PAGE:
Crossing living root bridges, officials reach Meghalaya’s remotest poll station - Hindustan Times
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Crossing living root bridges, officials reach Meghalaya’s remotest poll station

ByDavid Laitphlang
Apr 17, 2024 09:46 PM IST

Tucked away in the jungle in the south-end of East Khasi Hills District, the polling station in Nongriat village is one of the most serene, most challenging, remotest and unmotorable polling stations in the country

Determined to reach every voter, a team of officials of the Meghalaya Chief Electoral Officer (CEO) on Wednesday reached Nongriat village with poll personnel carrying the electoral voting machine (EVM) and requisite accessories. Tucked away in the jungle in the south-end of East Khasi Hills District, the polling station in Nongriat village is one of the most serene, most challenging, remotest and unmotorable polling stations in the country.

Officials carrying poll material traversing through a double-decker suspension living root bridge in a remote village in Meghalaya. (ECI)
Officials carrying poll material traversing through a double-decker suspension living root bridge in a remote village in Meghalaya. (ECI)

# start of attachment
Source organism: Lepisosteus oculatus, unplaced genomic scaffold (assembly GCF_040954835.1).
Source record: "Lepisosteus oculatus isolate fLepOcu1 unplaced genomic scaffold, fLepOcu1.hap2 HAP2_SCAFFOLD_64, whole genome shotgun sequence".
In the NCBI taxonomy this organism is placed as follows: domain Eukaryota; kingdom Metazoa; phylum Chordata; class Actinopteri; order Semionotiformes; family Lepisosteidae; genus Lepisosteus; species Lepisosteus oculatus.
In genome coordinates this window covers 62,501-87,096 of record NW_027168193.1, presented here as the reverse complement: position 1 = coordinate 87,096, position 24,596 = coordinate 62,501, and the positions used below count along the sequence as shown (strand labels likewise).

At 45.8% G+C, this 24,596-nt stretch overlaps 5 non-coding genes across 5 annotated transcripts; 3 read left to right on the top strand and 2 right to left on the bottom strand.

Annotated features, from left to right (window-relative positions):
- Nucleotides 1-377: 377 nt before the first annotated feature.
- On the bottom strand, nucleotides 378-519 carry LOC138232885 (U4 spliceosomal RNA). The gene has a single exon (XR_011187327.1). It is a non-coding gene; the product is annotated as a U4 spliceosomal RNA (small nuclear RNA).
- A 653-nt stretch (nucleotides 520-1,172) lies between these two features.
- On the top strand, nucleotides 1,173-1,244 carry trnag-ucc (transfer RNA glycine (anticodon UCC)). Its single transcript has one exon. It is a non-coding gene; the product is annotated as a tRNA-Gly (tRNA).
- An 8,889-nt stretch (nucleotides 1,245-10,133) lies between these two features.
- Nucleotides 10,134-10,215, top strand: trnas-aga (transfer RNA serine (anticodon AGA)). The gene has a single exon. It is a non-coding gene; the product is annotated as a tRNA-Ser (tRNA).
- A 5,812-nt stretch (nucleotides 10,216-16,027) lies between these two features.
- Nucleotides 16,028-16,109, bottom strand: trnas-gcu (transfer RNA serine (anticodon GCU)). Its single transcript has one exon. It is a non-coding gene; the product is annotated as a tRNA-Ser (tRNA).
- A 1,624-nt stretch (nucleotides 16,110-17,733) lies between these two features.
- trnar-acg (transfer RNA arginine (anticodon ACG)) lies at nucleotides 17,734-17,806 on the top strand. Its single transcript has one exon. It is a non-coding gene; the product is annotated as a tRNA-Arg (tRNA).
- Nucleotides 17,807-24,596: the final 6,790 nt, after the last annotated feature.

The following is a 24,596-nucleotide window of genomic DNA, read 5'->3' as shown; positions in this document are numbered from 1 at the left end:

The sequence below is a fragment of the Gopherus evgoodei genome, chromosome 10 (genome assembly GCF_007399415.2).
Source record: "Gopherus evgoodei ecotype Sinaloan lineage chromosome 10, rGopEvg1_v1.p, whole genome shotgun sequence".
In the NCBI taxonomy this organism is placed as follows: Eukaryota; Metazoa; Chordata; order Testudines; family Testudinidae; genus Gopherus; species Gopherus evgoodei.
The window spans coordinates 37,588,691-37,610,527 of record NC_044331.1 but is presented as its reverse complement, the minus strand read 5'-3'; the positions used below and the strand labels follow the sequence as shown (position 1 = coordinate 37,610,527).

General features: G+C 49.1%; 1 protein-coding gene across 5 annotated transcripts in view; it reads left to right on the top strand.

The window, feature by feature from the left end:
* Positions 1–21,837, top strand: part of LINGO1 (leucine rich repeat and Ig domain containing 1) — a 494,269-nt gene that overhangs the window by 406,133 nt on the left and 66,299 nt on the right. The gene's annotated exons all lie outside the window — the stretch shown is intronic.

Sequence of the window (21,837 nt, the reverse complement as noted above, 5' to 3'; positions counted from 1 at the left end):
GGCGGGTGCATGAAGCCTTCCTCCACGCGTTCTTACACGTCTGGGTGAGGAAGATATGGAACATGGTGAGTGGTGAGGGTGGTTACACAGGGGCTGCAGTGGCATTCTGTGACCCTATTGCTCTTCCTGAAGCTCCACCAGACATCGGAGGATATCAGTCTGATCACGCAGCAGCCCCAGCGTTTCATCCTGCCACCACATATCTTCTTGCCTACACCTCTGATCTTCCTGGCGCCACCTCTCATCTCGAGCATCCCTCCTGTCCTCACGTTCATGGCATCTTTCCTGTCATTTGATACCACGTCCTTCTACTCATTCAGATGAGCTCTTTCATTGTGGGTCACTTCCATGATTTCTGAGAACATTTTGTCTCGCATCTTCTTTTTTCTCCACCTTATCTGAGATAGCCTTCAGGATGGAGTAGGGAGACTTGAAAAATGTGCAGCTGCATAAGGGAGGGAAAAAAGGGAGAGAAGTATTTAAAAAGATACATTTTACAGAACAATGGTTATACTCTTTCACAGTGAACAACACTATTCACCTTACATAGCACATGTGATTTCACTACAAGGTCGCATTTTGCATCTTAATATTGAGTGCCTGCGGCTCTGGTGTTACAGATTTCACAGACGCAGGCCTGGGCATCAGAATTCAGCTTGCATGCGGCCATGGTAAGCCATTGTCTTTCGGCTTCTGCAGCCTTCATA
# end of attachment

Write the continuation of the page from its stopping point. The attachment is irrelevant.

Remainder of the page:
To reach here, one has to go through an arduous trek over two steep mountains and navigate through a steel bridge and two small ‘living root’ bridges, before trekking down 3,600 steep steps to finally reach this amazing adventure paradise.

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Nongriat, with an electorate of 140 voters is one amongst Meghalaya’s 50 non- motorable polling stations, will participate in the first phase of the Lok Sabha polls on April 19.

Famed for its centuries-old Double Decker suspension living root bridge, an awe-inspiring example of human bioengineering, one has to cross the bridge on foot to reach the polling station, which is about 50 odd metres away. The final frontier for the road is Tyrna village, located 20 kilometres from Sohra and 65 kms from the state capital Shillong.

The village has a school with classes upto V and for higher education, students have to daily climb these 3,600 steps to Tyrna, where the school there has classes upto VIII. Those who wish to pursue further studies would have to travel to Sohra and then subsequently to Shillong for higher studies.

The rsidents in the 42 houses here bank on traditional indigenous herbal practices for health care and cellular connectivity is almost a dream for them.

Mostly agriculturists, they cultivate purely organic black peeper, tejpatta, areca nut, betel leaf, oranges and pineapples, which are traded in the local markets in Tyrna and Sohra.

One of the villagers, B Phawa, said, “We feel honoured and valued, to know that the Election Department is trying its best to reach out and include everyone in the voting process. It is something that pushes us to come out of our homes and vote for our sake.”

Chief Electoral Officer, Dr. BDR Tiwari said, “The lush green but difficult terrain is posting many challenges to the election personnel, but our mission to leave no one behind in this Lok Sabha Election as well as other elections, is the prime mover for each and every personnel who are giving their heart and soul to ensure high percentage of voting.”

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